You can calculate the expenditure of the sub-contractor in a similar way to calculating your own R&D costs. However, it’s worth noting that any third-party costs which were incurred by a connected sub-contractor aren’t eligible to be included. This is because HMRC deems that any third parties required for the R&D should have been engaged through the company which is responsible for the R&D, not the sub-contractor.
So now you know who your sub-contractors are, and how much of their costs are eligible. What next? Well - just like EPWs, the costs need to be apportioned according to how much of their work was on the R&D project, and then relief is given at 65% of the subcontracted R&D costs. Let’s run through some examples:
You’ve contracted Jones Consulting Ltd to perform part of your R&D project. You’ve paid them £10,000. However only 75% of the work they did was related to the R&D project. This means you can claim £4,875 as eligible expenditure. That’s 75% of the costs which related to R&D (£7,500), scaled down to 65% as Jones LTD is a sub-contractor (£4,875).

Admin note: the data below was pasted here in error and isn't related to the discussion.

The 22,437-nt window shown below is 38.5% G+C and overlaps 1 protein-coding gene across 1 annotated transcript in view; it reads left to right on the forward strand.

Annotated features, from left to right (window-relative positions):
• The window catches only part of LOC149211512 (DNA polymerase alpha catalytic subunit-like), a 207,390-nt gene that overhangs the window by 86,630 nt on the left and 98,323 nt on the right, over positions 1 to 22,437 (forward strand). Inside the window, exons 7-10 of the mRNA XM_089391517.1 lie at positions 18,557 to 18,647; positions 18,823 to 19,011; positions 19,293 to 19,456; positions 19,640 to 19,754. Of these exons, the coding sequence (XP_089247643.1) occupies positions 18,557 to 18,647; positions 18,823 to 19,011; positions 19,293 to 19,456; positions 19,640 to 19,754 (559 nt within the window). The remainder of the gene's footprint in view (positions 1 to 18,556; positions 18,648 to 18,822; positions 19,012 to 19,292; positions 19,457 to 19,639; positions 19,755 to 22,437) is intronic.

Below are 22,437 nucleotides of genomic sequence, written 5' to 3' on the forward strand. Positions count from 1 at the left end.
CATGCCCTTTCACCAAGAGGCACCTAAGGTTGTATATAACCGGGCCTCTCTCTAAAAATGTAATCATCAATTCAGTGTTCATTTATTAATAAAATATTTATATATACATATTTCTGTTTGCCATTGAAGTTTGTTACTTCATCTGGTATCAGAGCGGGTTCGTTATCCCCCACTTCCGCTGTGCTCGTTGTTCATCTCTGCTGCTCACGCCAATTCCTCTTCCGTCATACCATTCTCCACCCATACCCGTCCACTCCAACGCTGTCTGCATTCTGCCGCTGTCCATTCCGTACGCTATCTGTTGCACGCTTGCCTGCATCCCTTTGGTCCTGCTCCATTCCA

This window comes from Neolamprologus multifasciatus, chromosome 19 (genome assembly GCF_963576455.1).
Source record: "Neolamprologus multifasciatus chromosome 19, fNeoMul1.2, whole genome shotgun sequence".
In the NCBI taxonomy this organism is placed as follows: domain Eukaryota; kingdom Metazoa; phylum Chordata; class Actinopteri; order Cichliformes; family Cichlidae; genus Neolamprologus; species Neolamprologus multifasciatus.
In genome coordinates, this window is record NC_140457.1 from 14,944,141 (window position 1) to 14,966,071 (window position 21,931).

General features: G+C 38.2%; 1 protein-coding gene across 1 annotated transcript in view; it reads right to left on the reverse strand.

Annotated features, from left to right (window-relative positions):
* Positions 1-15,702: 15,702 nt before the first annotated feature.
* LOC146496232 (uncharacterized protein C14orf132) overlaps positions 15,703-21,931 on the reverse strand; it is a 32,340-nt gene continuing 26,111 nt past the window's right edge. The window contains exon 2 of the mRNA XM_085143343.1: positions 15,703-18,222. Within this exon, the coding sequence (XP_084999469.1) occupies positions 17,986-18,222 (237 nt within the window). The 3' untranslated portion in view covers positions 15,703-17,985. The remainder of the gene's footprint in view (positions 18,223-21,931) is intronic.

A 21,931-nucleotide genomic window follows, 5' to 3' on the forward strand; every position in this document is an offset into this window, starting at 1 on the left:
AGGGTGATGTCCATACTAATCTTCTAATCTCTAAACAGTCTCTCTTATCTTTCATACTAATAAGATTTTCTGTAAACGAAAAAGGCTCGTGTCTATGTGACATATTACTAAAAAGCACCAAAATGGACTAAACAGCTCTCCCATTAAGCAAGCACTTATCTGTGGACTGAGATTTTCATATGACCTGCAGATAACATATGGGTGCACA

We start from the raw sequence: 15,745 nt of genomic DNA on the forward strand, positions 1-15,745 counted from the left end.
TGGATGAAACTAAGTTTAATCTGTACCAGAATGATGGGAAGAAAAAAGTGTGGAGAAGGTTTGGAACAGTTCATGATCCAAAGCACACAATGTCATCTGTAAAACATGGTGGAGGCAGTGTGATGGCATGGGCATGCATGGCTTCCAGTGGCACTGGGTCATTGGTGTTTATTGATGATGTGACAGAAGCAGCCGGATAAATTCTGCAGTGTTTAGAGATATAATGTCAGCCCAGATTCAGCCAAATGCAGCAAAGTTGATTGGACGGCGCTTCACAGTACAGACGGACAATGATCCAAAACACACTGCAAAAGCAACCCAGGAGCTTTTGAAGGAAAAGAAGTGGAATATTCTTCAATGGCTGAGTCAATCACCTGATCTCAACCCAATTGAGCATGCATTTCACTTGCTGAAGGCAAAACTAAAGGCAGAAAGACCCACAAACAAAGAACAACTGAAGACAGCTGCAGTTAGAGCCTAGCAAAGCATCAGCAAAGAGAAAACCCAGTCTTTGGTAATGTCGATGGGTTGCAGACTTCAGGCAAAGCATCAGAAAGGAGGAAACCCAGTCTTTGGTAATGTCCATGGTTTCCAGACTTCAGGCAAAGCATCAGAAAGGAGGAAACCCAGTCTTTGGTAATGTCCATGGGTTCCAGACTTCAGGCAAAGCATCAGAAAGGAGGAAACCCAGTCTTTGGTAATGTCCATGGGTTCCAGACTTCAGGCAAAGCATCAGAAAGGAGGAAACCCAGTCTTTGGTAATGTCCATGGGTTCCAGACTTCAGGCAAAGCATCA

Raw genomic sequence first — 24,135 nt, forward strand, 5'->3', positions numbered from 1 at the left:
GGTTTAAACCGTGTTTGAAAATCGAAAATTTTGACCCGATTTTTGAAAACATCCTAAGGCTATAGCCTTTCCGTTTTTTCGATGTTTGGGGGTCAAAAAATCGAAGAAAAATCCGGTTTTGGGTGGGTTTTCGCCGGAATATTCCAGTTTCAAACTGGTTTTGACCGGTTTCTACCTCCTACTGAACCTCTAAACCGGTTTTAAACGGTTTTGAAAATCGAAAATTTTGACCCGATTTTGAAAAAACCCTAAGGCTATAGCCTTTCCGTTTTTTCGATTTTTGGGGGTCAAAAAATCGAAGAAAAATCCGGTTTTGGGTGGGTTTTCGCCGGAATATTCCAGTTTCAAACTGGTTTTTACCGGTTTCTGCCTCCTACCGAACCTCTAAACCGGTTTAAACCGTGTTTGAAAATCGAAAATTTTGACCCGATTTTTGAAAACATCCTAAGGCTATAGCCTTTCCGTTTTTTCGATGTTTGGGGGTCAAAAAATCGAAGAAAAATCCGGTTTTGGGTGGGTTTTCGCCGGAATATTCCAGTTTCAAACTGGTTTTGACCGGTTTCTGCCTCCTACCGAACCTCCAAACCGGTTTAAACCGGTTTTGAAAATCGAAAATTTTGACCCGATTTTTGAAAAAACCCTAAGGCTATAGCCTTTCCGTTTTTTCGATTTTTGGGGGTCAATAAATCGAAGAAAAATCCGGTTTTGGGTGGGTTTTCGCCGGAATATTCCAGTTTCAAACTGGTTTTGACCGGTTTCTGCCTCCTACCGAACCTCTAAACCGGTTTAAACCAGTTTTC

You’ve contracted Sister Company LTD as a sub-contractor – but you are the only shareholder of Sister Company LTD and the company performing the R&D. Because of this, the companies are connected companies – so you can claim the lesser of the payment made to the sub-contractor, or the expenditure of the sub-contractor as eligible costs. You paid Sister Company LTD £6000 for the work, but the costs incurred by Sister Company LTD was only £5000. As such you can claim 65% of the lesser of the costs – that’s 65% of £5000 which gives you £3,250 of eligible expenditure.
Allowing for third party costs in your R&D Tax Credit claim can be complicated – but hopefully this article has made it a lot clearer.
If you’re still unsure, or if you ever need specialist advice on any element of making a claim, we can help. Contact us at any time for a no-obligations discussion with one of our team.